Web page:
a response to Ms. CornRefiner’s comment

Last week, I wrote a Works for Me Wednesday post on my family’s reduction of high fructose corn syrup in our diet, entitled “high fructose corn syrup “in moderation.” My focus was on learning about nutrition and the dietary changes which are working for our family. However, the linked videos contained some references to the Corn Refiner’s Association. Today, a new comment appeared on that post. From Liz at the Corn Refiner’s Association. (sorry CRA, no link love for you.) She wanted to set me straight and provide additional resources for my research. How sweet. (pun intended)

Given the nature of her comment the blatant post highjack, complete with advertising links, I felt my response warranted an entire post rather than leave it buried in the comments of an older post. Although she ends with a different agenda, MY focus is still on nutrition. I’ll leave the economic and political commentary on this particular issue to those who have a passion for it.

“Hi, my name is Liz and I work for the Corn Refiner’s Association.”

Give me a sec. I need to re-read last week’s post to see if your lawyer will be contacting me next. No. I think I’m good. (by JSM)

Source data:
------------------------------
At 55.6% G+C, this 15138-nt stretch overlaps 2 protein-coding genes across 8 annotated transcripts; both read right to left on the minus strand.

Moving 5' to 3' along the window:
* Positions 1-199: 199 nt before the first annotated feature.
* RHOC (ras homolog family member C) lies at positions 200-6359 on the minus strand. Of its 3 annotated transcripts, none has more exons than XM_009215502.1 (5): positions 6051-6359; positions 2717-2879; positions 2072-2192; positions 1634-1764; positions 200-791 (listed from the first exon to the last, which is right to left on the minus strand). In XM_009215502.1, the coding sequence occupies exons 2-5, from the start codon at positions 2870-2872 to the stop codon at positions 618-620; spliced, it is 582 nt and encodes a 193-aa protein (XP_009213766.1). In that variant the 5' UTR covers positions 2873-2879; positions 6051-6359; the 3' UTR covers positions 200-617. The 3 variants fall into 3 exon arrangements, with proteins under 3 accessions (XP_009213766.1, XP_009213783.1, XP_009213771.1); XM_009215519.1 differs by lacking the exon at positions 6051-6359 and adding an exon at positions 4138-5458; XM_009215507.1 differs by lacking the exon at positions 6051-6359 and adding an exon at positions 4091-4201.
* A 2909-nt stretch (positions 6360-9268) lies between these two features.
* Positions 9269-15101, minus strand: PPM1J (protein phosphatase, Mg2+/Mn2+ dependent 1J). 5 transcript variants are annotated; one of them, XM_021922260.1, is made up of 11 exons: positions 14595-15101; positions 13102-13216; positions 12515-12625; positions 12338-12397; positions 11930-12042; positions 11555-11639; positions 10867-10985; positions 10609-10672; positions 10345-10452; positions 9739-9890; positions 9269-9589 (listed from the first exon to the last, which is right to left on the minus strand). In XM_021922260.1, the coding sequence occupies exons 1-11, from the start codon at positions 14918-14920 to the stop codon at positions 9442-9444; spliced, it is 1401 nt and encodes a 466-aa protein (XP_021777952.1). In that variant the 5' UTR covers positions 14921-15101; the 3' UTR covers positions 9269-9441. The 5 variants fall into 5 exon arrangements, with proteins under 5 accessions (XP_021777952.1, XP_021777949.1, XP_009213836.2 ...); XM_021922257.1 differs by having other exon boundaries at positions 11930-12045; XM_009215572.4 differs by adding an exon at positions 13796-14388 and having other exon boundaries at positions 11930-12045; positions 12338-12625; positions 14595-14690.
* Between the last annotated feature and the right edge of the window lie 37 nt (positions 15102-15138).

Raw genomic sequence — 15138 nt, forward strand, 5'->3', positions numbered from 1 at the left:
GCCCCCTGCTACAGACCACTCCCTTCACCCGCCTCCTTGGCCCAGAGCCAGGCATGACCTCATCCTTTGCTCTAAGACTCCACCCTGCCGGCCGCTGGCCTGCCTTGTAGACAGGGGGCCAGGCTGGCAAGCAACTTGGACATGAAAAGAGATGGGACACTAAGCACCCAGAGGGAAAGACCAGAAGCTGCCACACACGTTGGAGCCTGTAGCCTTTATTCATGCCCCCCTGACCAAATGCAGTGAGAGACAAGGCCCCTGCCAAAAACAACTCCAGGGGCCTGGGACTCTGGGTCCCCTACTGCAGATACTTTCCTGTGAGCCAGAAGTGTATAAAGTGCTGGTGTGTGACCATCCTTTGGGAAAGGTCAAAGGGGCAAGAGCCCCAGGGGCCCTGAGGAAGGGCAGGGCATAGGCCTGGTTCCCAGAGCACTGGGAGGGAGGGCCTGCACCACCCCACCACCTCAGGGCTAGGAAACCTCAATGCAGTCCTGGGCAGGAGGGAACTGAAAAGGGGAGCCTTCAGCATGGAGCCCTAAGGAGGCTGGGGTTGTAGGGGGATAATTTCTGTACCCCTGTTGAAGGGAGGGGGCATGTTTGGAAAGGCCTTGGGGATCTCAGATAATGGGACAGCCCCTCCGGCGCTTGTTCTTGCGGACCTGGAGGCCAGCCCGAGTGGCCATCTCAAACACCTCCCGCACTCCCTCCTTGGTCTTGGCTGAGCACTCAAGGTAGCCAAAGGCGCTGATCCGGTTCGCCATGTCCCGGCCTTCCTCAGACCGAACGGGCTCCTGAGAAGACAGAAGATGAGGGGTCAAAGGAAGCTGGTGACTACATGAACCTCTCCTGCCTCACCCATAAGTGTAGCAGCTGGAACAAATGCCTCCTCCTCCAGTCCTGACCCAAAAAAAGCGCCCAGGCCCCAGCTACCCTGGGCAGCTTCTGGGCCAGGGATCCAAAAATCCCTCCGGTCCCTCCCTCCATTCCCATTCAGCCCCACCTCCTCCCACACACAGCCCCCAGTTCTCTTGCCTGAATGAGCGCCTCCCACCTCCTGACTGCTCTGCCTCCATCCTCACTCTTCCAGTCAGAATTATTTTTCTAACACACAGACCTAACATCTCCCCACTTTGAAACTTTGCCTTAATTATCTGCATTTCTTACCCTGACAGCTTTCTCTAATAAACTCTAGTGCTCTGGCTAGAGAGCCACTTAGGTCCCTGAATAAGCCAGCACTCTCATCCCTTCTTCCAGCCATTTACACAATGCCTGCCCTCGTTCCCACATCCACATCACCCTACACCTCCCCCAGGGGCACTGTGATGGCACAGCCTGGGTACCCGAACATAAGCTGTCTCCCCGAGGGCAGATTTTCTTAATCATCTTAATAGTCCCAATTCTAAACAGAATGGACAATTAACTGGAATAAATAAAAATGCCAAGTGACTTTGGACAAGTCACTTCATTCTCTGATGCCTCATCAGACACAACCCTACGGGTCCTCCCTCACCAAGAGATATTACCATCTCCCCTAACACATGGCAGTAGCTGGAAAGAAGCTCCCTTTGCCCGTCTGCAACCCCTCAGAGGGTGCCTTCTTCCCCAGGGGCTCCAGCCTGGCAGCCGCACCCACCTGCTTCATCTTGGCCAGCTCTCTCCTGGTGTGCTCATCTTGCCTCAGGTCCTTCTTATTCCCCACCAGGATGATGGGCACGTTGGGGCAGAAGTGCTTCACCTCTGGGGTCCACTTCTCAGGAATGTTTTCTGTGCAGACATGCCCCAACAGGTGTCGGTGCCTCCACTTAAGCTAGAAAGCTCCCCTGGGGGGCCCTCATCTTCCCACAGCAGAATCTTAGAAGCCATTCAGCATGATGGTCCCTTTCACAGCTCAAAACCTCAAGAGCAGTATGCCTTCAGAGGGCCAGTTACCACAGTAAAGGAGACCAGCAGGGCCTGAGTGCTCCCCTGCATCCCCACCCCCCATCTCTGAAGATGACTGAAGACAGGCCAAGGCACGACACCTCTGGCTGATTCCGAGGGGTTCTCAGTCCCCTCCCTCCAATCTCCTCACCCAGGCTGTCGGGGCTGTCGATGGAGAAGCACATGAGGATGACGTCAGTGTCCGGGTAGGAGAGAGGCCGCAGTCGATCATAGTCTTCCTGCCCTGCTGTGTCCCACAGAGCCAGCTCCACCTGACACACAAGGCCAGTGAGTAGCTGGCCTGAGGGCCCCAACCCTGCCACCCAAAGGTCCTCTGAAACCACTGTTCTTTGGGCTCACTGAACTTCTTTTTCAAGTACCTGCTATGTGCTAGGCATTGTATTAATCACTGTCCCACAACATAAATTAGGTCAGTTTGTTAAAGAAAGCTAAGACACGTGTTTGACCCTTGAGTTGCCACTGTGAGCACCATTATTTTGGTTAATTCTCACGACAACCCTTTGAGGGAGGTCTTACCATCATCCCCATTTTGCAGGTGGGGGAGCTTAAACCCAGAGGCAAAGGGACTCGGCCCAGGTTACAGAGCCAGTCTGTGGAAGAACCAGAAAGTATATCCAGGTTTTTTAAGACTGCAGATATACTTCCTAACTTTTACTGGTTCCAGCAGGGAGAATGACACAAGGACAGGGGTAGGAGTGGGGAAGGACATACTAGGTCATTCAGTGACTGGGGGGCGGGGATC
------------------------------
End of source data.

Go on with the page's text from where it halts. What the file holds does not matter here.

“I wanted to share some information about High Fructose Corn Syrup.”

oh good. I get to heckle. I LOVE doing that! Just ask Mr. Ofori and Mr. Sunday (by JSM)

“High fructose corn syrup, like table sugar and honey, is composed of fructose and glucose, which are found in many naturally-occurring fruits, vegetables and nuts.

(you can’t see it, but Liz is patting me on the head right now.) Gee, thank you for telling me that! Because I hadn’t done ANY research before you stopped by. And I certainly didn’t know anything about fructose or glue . . . OH! No, it’s spelled glucose, right? How silly of me. I can spell Alpha-Amylase and Glucoamylase, and Xylose isomerase, but I can’t find them in the grocery store. Maybe they’re in the produce department. or the pharmacy.